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The Battle of Plassey : A year after the infamous ‘Black hole of Calcutta’, Robert Clive was sent to exact retribution.
The Battle of Plassey

Following the infamous ‘Black hole of Calcutta’ in 1756, Robert Clive was sent to exact retribution (and compensation) from the Nawab of Bengal. In doing so, he cemented the British East India Company’s place as the dominant European trading partner among Indian princes, at the expense of Dutch and French rivals.

Bay of Bengal

India (modern borders) with the approximate regions of the Kingdoms of Travancore and of Bengal highlighted, along with some of the places mentioned in this story.

A map showing places mentioned in this story (click to enlarge).

DEFEAT at the hands of the Kingdom of Travancore in 1741 was a body blow to the Dutch in India. And to the disappointment of the French, Robert Clive’s victory at Arcot in 1751 ensured that Britain’s friend, Mohammed Ali Khan Wallajah, became Nawab of the Carnatic in the south.*

But in the northeast, the Nawab of Bengal, Siraj ud-Daulah, remained hostile, so when his men crammed over a hundred civilians from a British trading-post in Calcutta into a single prison cell one sweltering June night in 1756, causing dozens of deaths, Clive was despatched to teach the Nawab a lesson.*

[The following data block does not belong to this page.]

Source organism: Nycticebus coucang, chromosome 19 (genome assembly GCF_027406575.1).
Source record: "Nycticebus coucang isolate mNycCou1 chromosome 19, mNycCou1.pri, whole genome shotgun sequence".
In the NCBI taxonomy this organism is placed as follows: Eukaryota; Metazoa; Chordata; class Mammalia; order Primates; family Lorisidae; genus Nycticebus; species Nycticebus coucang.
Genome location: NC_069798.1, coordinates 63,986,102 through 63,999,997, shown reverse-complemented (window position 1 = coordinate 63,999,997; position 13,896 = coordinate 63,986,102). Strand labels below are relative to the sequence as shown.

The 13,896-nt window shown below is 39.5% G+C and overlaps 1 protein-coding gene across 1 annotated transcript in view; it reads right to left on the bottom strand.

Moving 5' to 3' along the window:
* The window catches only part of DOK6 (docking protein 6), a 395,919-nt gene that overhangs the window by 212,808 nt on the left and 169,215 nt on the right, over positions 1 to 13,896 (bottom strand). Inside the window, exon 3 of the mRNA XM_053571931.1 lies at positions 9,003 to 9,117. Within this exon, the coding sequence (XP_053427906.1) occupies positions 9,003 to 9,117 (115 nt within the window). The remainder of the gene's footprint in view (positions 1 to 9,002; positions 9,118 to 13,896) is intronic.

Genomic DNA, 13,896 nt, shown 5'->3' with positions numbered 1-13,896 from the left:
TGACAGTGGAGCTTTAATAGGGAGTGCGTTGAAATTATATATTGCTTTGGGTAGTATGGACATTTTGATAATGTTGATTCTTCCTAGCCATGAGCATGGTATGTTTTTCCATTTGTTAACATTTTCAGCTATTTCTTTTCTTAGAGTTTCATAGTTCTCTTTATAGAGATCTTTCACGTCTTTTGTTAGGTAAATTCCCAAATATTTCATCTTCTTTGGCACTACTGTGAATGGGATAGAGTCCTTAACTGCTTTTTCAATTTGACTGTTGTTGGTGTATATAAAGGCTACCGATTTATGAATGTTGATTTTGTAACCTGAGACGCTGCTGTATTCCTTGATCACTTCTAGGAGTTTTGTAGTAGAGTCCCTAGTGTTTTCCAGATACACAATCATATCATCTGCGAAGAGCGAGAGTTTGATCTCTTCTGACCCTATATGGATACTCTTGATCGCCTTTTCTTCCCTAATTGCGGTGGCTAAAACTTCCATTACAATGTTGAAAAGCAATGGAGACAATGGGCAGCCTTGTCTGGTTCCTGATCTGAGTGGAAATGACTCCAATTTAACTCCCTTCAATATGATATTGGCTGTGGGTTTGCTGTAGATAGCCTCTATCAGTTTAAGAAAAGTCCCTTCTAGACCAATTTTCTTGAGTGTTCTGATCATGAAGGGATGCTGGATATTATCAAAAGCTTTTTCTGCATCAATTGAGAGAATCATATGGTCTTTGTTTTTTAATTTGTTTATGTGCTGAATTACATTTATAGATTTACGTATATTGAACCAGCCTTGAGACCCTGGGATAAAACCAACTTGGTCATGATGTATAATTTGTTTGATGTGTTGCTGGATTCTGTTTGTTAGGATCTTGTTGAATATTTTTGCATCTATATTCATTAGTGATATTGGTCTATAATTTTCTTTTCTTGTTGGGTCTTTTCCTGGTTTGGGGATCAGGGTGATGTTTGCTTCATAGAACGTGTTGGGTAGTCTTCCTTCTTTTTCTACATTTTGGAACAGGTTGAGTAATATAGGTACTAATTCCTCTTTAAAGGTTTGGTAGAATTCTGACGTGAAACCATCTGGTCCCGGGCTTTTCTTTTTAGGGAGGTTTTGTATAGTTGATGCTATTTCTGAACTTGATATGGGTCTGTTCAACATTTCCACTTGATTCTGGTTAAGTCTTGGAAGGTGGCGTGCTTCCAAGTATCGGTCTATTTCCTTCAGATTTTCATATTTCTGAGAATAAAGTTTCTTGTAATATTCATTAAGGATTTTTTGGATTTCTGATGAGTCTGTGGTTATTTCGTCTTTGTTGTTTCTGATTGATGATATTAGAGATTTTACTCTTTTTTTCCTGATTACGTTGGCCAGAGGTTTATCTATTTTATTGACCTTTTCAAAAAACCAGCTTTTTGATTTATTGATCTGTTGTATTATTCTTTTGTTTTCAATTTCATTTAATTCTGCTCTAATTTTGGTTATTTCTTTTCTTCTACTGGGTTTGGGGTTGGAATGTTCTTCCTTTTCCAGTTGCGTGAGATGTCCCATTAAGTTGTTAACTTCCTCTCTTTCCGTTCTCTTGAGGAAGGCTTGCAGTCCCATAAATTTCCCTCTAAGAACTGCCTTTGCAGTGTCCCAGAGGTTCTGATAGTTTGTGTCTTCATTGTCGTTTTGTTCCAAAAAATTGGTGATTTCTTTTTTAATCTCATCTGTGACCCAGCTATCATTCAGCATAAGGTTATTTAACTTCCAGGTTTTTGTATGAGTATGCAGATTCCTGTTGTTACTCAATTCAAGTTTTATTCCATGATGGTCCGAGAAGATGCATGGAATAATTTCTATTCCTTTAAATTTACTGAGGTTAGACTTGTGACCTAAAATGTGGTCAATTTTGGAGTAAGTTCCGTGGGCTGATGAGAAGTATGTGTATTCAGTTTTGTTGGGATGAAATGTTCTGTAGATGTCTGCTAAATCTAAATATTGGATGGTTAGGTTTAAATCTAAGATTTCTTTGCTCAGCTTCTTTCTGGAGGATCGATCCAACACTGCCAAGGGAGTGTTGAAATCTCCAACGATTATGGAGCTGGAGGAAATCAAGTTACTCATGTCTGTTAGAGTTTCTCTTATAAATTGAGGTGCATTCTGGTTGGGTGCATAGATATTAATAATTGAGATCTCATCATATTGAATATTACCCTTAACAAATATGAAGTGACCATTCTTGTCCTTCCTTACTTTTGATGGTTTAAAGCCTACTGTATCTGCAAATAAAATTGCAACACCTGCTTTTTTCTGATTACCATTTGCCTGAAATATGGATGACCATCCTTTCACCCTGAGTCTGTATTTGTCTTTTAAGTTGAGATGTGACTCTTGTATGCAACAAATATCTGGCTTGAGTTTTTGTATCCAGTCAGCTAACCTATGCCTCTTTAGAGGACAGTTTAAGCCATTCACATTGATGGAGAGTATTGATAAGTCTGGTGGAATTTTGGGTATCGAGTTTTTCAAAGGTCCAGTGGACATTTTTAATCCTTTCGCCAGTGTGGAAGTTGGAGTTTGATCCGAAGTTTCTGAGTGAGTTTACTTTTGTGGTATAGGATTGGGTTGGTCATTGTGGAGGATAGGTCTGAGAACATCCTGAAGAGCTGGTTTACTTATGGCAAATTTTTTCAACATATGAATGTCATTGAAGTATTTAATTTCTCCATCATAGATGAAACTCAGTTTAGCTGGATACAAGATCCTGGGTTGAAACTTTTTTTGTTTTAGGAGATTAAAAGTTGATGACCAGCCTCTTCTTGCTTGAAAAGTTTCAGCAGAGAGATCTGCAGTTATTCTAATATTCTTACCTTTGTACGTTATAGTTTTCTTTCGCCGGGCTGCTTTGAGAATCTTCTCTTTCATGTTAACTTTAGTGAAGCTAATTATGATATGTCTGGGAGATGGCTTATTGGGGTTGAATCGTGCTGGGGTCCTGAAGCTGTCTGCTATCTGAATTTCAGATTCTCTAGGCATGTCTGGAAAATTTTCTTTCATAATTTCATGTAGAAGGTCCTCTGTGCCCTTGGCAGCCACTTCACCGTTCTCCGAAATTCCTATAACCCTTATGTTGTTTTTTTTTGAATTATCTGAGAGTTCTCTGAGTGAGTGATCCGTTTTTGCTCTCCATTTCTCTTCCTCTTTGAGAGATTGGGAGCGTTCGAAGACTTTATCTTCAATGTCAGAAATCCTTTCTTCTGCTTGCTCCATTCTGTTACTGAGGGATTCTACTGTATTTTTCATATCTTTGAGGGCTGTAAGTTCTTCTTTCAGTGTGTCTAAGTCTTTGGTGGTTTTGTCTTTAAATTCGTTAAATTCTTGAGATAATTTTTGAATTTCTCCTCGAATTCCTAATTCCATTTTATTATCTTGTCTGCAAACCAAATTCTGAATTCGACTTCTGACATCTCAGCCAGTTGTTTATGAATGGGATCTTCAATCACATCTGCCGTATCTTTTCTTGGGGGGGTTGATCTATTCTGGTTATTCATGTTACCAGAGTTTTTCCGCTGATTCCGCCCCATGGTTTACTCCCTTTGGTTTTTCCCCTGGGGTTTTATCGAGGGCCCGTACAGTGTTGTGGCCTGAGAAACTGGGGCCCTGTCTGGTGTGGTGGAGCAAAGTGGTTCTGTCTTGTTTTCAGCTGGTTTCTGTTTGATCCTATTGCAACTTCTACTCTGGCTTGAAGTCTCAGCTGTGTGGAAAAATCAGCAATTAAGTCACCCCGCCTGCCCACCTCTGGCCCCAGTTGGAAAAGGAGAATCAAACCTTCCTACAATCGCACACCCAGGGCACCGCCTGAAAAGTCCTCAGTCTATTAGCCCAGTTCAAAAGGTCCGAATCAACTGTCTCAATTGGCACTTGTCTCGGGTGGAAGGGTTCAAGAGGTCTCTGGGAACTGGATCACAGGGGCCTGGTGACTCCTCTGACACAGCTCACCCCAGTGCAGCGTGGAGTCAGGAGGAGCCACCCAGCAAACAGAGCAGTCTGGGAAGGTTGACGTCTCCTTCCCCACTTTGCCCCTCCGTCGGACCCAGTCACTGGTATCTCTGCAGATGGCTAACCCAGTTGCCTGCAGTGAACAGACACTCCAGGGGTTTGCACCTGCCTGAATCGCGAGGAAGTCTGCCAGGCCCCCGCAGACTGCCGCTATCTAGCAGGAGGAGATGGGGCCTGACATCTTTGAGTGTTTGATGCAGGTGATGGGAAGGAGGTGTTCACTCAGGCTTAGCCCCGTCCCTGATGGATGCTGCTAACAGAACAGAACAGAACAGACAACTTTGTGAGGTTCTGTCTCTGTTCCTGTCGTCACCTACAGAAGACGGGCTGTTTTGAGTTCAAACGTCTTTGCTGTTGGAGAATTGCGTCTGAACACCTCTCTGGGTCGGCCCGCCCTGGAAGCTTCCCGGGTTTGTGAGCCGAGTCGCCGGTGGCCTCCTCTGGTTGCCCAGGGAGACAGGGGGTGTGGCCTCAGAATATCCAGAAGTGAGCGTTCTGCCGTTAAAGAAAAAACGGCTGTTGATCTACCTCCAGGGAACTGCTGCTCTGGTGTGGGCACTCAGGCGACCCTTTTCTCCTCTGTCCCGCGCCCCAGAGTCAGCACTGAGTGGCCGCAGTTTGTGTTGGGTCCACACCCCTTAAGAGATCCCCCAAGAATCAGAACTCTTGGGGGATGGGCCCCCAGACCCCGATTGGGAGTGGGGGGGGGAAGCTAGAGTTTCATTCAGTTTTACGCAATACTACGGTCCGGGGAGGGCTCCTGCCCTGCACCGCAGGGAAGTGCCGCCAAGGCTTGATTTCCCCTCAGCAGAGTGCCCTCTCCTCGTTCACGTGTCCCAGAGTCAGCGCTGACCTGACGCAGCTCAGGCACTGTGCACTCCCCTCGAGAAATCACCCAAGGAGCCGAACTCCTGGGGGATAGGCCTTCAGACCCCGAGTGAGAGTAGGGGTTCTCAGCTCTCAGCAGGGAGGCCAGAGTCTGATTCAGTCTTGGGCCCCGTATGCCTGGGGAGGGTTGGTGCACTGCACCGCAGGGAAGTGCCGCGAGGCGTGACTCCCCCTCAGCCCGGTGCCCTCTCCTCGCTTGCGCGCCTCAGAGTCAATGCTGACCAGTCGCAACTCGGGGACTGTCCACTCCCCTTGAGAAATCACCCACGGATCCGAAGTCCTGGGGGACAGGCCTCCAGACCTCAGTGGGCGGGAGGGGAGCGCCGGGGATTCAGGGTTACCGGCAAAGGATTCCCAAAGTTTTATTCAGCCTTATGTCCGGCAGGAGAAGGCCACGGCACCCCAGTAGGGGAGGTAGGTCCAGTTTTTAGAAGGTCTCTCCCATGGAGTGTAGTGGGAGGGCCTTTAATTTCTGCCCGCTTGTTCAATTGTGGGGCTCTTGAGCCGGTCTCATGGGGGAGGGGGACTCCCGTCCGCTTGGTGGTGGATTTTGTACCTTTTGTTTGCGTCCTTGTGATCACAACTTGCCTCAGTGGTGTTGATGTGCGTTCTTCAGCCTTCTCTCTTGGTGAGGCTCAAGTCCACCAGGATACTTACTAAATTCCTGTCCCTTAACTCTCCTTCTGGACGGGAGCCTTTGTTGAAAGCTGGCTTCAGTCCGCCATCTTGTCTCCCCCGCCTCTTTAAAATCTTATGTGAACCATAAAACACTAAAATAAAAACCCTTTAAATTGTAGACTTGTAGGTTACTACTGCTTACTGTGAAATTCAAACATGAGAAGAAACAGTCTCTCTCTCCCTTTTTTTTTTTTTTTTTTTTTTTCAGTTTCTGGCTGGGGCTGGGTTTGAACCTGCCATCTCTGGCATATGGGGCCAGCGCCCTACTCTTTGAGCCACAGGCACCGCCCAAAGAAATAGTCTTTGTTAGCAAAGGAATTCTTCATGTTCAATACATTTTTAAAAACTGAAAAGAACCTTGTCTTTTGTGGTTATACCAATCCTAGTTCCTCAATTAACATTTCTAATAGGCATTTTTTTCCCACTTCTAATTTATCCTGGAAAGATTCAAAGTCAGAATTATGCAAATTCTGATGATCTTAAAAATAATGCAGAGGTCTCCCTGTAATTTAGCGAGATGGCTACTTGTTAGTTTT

He took Calcutta in February 1757, and soundly defeated Siraj’s far larger army (with artillery manned by the French) at Plassey on 23rd June.

Mir Jafar Ali Khan, who had arranged to defect to the British mid-battle, was duly crowned Nawab of Bengal. And such was Britain’s prestige and power, that it was Robert Clive who conducted him to his throne.

See The Siege of Arcot and posts tagged Robert Clive (5).

See The ‘Black Hole’ of Calcutta.

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Modern History (138) History of British India (22) Georgian Era (111) British Empire (33) Robert Clive (4) History (405)

Picture: © Banibrata-Mandal, Wikimedia Commons. Licence: CC-BY-SA 3.0. View original
The Hazarduari Palace in Murshidabad, West Bengal, India. It was begun on August 9, 1829, during the reign of Nawab Nazim Humayun Jah. Exhibits in the museum today include the sword of Sajid ud-Daulah and the dagger with which he was assassinated by Muhammad i-Beg, as well as the Dutch-made cannon that exploded in the Battle of Plassey and killed Sajid’s right-hand-man, Mir Madan.

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